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A meeting of interested parties in Gore last week ended with a decision to hire an extra short-term on-call midwife to help address the sudden increase of emergency births in the northern Southland area.
Advocates for reinstating Lumsden as a primary birthing centre argue the decision to change it to a hub, made by the SDHB in its region-wide review of maternity services, should be reversed.
''The SDHB needs to front up and admit they have misread the risk in downgrading the Lumsden Maternity Centre,'' Mr Walker said.
''It's incredibly disheartening that even though the College of Midwives has had to take this step to protect rural women, after four women have given birth in emergency situations, the SDHB will not admit they have made the wrong decision and as a result are putting rural people's health and safety at risk.''
Hiring the extra midwife meant the hub was ''already 70% there'' towards the service level the former maternity centre had offered, and it would make sense if the SDHB simply reinstated full services in Lumsden, Mr Walker said.
''As the midwife will be stationed there fulltime it would make sense to have her work. It would also make sense to have post-natal stays available again, so women can stay in their communities after giving birth.''
Mr Walker said he expected Parliament's health select committee would make a decision next week on its stance regarding his petition which calls for Lumsden Maternity Centre to be saved.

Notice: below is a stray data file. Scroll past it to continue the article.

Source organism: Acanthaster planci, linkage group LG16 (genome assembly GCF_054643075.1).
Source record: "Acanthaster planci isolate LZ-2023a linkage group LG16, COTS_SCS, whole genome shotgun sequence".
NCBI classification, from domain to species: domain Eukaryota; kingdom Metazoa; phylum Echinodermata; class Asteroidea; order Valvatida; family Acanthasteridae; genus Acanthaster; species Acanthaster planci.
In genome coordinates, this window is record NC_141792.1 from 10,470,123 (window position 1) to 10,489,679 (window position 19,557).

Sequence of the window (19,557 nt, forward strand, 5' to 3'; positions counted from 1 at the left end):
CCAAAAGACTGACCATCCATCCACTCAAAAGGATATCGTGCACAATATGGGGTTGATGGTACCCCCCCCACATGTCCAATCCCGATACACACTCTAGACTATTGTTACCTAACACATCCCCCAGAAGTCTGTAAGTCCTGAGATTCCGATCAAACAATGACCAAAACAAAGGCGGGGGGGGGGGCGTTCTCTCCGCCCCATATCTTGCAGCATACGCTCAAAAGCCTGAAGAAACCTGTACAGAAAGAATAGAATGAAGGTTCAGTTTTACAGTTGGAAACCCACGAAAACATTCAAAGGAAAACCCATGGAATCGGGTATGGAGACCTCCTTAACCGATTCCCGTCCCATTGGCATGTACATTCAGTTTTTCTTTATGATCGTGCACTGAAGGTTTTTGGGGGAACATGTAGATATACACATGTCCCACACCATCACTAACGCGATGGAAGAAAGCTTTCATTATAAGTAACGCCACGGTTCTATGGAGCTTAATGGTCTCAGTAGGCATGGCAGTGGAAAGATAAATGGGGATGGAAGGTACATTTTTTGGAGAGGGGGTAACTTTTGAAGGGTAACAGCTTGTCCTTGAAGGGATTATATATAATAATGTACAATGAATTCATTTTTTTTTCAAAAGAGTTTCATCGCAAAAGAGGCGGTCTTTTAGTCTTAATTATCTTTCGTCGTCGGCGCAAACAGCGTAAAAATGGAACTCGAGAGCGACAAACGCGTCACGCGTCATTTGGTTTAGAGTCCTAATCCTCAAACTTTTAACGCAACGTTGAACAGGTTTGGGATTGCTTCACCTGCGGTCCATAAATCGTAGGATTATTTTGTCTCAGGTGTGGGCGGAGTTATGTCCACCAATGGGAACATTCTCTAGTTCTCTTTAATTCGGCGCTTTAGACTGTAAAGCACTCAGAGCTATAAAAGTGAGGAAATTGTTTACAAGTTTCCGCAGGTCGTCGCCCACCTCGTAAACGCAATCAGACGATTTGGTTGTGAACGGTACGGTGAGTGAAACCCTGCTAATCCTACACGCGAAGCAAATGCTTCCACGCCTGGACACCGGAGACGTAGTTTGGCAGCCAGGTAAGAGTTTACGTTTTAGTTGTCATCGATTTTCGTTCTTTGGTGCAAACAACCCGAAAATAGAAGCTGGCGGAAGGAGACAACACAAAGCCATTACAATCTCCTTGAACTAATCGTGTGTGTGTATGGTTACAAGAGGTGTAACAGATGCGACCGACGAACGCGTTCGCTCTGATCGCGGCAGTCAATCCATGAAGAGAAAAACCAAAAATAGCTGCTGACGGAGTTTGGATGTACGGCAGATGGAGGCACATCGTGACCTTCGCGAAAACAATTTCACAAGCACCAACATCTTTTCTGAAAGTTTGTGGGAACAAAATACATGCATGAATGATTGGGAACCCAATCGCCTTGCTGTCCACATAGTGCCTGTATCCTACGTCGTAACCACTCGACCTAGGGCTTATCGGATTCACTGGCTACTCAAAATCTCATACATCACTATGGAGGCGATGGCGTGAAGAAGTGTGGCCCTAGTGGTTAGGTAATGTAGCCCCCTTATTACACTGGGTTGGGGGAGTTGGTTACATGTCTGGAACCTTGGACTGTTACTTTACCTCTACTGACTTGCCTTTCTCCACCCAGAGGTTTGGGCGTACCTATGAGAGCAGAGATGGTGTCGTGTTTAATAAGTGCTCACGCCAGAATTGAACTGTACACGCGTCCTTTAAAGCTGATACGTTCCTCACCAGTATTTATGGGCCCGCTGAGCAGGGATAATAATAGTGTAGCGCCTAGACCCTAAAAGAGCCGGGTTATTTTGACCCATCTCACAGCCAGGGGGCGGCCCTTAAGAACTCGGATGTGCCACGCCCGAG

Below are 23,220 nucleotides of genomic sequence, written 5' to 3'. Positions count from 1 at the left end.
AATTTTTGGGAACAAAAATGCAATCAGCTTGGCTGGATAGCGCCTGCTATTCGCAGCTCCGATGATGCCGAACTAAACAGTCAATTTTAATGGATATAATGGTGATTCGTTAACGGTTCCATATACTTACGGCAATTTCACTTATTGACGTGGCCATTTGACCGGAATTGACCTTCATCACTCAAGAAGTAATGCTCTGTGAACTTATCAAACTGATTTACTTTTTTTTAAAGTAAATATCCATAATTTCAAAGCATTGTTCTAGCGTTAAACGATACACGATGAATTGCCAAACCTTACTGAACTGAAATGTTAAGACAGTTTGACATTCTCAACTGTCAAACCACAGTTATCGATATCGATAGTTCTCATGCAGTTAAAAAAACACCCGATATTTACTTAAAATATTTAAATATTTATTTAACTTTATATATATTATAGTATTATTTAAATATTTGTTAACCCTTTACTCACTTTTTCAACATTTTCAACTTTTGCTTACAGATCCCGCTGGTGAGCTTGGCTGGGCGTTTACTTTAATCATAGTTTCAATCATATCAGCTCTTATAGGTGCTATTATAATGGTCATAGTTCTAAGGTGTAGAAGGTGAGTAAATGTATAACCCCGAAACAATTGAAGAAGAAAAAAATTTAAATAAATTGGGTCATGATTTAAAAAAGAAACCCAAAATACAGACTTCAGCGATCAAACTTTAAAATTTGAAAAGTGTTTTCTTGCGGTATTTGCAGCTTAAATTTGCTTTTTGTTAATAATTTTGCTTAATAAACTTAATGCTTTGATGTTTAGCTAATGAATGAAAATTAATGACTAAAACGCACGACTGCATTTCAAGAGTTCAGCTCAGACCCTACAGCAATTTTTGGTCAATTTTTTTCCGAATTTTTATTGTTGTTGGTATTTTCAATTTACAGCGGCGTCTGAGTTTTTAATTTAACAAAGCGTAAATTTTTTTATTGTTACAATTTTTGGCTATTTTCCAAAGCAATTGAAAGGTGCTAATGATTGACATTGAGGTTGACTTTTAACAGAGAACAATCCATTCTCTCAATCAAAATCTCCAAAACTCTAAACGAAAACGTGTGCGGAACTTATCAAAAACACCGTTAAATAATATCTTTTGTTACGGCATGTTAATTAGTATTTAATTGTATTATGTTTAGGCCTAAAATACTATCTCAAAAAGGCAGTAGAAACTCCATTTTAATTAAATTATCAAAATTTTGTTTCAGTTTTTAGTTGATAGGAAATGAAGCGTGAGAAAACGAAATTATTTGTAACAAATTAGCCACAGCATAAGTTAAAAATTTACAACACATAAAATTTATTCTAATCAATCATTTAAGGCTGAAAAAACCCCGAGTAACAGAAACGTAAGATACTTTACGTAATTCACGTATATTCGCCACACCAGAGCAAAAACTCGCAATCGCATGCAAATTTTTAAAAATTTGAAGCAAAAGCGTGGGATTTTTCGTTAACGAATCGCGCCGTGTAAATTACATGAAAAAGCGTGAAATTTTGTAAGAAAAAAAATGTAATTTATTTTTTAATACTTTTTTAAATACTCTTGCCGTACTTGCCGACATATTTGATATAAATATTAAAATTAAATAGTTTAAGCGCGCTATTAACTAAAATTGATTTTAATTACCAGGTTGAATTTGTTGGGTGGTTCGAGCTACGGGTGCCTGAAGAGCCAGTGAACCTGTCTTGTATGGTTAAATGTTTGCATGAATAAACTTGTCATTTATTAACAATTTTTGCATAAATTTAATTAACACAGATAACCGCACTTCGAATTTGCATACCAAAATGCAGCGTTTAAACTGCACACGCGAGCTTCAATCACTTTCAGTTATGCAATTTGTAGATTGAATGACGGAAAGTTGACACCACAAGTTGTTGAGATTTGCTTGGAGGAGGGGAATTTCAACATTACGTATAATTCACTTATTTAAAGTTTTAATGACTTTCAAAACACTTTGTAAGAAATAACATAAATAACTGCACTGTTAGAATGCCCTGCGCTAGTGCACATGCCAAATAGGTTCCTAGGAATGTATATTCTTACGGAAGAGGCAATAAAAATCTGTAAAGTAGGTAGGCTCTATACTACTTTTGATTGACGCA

Regardless of the committee's decision, there should be an independent inquiry into the SDHB's decision to alter service levels at Lumsden, Mr Walker said.
''The downgrade decision was made on flawed, data as well as incorrect facts being provided to the Health Select Committee.
''It's time the wrongs were undone, which may go some way in easing the community's distrust in the health system.''
The SDHB already has two ongoing independent reviews related to the Lumsden Maternity Centre; a ''mid-point implementation review'' of the overall regional maternity services strategy, and a review specifically on the four recent emergency births.
SDHB strategy, primary and community executive director Lisa Gestro said at last week's meeting participants agreed additional short-term support for local lead maternity carer (LMC) midwives was needed.
''There was agreement that this was a shared issue, and not one that fell to the DHB alone to solve,'' Mrs Gestro said.
''Options that were discussed ... were many and varied, but it was agreed by all that these would take time and facilitation to work through.''
Hiring an additional LMC was ''the most pragmatic approach'' she said, but it might not be the long-term or permanent arrangement.
''It is too early to say the form this will take, and this is quite different from a 24/7 roster of midwives to staff the hub, which was previously the arrangement ... and not sustainable for fewer than one birth per week.''